Not a lot of people know this, perhaps, but Vauxhall made the world's first sports car. The 25hp 4.0-litre Prince Henry of 1913 was designed by the legendary motor engineer Laurence Pomeroy. It was the McLaren P1 of its day.
A torpedo-bodied Prince Henry was auctioned in 2015, after it had been owned not only by Pomeroy's son, also called Laurence, but by Midlands motor enthusiast and major Dunlop Tyres stockholder T W Badgery as well. Badgery also owned the Worcester leather company, and reputedly ran his Prince Henry on "castor oil, second pressings" from his factory.
Few right-thinking Shedmen with a penchant for funny names would turn down the chance to own a car called the Prince Henry, especially one that had been designed and owned by men called Pomeroy and Badgery. These days, they would need something in excess of £500,000 to indulge that whim, but if they wanted a big-engined Vauxhall for considerably less money, they could buy this Omega for £1,500, or less after haggling.
Discounting the Prince Henry, its descendant - the even more sporty 30-98 of the 1920s - the Lotus Carlton, sundry Irmscher overbores and the Aussie V8s, the 3.2 V6 engine under our Omega's bonnet must er surely qualify this as the biggest-engined Vauxhall-badged car ever (did you ever wish you hadn't started something?).That means speed with your space, a combo that greatly endeared this tough old bruiser to British police forces up and down merrie olde Englande in the late 1990s and early 2000s. And as our Shed is the Elite model, it's got the luxe to boot.
By the time the B2 came around, the German-assembled Omega had gathered a good reputation for strength and reliability. The main difference between this last B2 model and the pre-1999 version was that the B2 had ESP, a handy addition for a car with rear-wheel drive and 215hp.
A common cry among Omega fans is that they like their cars but wish they had gone for one of the 3.0-litre-plus six-potters instead of the smaller V6 or straight four they settled for. The 3.2 in our Shed is generally considered to be the best option. It had the highest horsepower and torque of any Omega and would usually return the same sort of mpg as the smaller V6s, but with more performance. Be aware though that this robust old-school Omega is no lightweight, tipping the scales at up to 1.8 tonnes. As a result, mpg figures for cars like this inevitably look a bit horrific by modern standards. Mid to high 20s is a decent expectation, with low 30s on a run and low 20s in town.
In exchange, you do get authoritative rather than urgent acceleration - and lots of comfy lozzing space. If you fancy a spot of freelance Deadpool-style vigilantism, the cabin is big enough to transport four hefty blaggers, or three if you would prefer a fellow lawgiver in the front seat rather than Big Vern. The boot will accommodate several bags of swag plus the odd moderately sized candelabra, the lighting fixture traditionally (and surprisingly, given its awkward shape) identified as a prime target for burglars.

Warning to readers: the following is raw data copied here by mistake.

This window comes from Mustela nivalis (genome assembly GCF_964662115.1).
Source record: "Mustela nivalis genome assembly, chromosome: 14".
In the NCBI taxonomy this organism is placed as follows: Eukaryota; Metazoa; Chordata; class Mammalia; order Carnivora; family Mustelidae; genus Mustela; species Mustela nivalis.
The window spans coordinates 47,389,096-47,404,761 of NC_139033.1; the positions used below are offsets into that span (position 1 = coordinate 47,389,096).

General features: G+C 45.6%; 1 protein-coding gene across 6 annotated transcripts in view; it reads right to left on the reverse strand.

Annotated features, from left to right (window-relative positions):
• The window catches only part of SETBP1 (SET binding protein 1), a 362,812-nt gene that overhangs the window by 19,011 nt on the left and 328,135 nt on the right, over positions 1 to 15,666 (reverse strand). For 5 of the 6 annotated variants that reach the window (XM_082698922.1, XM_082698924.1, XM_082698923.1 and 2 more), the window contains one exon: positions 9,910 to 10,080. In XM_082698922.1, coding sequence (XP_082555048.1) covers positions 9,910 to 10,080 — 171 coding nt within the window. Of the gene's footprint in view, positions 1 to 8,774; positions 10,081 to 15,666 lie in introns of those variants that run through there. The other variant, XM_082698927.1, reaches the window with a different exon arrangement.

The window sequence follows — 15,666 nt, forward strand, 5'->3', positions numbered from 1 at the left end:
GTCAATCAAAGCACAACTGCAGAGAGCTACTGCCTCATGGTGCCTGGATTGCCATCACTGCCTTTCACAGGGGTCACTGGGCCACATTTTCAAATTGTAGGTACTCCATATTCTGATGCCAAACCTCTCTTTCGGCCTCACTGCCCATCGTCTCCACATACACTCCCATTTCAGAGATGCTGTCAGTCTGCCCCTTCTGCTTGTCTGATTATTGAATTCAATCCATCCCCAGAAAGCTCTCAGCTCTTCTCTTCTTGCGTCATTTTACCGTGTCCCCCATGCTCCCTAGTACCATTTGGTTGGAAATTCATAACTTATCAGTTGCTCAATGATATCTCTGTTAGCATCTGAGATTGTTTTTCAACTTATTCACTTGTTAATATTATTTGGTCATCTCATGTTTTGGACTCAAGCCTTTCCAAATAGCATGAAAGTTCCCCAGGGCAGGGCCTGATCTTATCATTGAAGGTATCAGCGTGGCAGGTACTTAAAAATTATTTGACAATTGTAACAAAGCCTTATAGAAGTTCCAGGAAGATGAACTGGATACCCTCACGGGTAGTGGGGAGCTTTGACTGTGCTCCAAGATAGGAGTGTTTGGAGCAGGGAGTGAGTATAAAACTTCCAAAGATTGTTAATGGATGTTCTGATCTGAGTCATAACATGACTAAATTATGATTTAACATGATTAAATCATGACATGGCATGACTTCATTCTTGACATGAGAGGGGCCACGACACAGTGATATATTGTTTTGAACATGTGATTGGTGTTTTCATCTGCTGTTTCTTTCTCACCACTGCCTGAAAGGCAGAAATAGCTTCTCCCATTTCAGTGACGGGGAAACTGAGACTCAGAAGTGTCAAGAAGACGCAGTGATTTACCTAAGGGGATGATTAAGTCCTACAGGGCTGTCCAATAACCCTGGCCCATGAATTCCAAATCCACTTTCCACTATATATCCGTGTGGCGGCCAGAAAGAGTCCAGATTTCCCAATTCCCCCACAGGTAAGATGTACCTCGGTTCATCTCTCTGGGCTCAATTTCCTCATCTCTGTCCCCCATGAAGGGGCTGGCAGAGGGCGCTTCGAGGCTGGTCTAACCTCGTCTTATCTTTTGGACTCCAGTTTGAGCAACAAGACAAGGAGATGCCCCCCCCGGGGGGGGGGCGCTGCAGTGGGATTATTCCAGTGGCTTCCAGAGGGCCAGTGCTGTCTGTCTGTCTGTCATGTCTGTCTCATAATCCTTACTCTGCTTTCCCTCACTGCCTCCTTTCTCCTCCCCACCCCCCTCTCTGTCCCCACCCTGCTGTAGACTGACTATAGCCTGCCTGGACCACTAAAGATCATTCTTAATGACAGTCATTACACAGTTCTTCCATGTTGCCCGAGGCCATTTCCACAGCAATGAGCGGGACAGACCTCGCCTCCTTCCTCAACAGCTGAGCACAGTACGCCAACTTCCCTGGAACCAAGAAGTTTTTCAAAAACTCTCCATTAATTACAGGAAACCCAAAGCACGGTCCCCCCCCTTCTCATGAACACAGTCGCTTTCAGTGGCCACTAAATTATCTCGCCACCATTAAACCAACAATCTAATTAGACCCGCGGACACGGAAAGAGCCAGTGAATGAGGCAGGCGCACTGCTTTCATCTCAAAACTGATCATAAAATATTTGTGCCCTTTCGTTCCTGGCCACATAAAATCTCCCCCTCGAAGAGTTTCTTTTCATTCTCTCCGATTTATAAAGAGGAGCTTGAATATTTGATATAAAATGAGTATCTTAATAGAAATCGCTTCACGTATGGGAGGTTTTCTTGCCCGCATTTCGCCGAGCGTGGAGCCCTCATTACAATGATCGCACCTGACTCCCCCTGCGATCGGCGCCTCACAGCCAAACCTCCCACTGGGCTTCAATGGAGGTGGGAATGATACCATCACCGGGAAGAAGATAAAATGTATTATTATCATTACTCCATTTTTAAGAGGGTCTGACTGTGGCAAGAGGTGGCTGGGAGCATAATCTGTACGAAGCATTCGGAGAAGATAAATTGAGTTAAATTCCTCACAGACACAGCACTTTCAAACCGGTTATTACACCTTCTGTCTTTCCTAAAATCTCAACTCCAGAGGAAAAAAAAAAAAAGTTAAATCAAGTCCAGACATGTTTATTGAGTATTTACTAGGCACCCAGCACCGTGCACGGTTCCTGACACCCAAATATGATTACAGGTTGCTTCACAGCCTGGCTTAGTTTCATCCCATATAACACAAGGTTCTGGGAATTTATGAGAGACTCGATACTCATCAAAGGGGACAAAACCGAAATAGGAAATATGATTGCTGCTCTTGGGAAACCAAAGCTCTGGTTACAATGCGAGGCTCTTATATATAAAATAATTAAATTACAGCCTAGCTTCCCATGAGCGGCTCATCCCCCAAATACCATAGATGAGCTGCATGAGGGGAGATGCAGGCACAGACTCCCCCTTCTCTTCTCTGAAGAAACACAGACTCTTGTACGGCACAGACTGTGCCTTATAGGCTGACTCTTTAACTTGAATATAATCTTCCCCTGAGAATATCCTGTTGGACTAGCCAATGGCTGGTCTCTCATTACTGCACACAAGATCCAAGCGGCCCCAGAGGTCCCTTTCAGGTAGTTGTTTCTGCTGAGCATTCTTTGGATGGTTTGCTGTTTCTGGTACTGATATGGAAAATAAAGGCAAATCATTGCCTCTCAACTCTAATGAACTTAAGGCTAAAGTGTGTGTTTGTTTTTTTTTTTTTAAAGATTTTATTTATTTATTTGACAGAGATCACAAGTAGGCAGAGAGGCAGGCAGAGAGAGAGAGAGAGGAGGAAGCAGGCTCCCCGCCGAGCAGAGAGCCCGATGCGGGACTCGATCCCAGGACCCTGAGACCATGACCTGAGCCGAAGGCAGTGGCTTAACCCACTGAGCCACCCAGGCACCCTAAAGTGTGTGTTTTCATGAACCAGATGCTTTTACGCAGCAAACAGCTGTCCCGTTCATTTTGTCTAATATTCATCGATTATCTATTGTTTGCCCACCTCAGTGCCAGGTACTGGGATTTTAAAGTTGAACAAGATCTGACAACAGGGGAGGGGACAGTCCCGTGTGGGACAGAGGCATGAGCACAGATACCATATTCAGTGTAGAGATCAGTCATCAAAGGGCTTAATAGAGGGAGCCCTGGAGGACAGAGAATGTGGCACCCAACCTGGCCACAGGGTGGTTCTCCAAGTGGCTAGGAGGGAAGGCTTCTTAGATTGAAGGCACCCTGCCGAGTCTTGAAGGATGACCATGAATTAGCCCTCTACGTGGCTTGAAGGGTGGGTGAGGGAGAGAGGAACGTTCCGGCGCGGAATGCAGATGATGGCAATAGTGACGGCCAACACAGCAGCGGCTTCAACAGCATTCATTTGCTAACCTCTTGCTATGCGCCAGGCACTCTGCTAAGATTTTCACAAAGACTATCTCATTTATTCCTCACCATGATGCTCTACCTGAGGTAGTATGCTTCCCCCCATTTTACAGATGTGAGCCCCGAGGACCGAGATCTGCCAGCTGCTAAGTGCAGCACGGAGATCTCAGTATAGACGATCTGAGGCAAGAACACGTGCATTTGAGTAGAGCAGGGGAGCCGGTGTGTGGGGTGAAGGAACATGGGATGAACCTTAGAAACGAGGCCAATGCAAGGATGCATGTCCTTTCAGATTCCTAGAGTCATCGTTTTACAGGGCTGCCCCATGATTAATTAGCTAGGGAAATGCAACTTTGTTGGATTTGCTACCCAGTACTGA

This Elite has had a lot spent on it, but it's no show queen. A non-excessive oil leak and worn front brake disc were advised on the October test, and the alloys are somewhat nibbled. The curling bottom edge of the bootlid will need some attention eventually, if only because it shows up the rest of the car. These items apart, our Shed looks fit for plenty more active duty. The interior seems to be holding up well and it's only had four owners in its 15-year life.
Problems Omega owners may encounter include faulty central locking solenoids, faulty clips on the window regulators, leaky heater valves, and engine management warning lights coming on, usually as a result of a busted air flow meter. If the MOT-spotted oil leak is around the block, it's most likely the 'double washer' seal that needs replacing, although the cam covers are another known weak spot. The suspension comes under a lot of pressure so you should budget for new wishbones every 100k or so.
The Cat C thing mentioned in the ad needn't be a worry. On older cars, Cat C status is usually an uncontroversial consequence of quite small accident repair costs outweighing the value of the vehicle. 2003 - or 2002 if you believe the UK Government - was the last year of Omega registrations. Shed discovered this date anomaly after a lengthy traipse through the website that tells you what your road tax (or whatever it's called now) will be on any given vehicle. Shed has carried out this exercise on this Omega so you don't have to. Assuming he's done it right, which is a big assumption given the state of his eyesight, buying the invisible tax disc for it will cost you £315 a year, or £27 on the monthly drip.
In other old Vauxhall news, you probably knew that the company got its name from its founding location in that south London suburb in 1897. But did you know that Vauxhall (the place) got its name from a likely lad called Falkes de Breauté, who had a hall there in the early 13th century? Falkes' Hall later became Foxhall, which became Vauxhall.
What did de Breauté do for a living? He ran King John's mercenary force. Which brings us back to the Omega copper connection, sort of. You get all this stuff for free you know.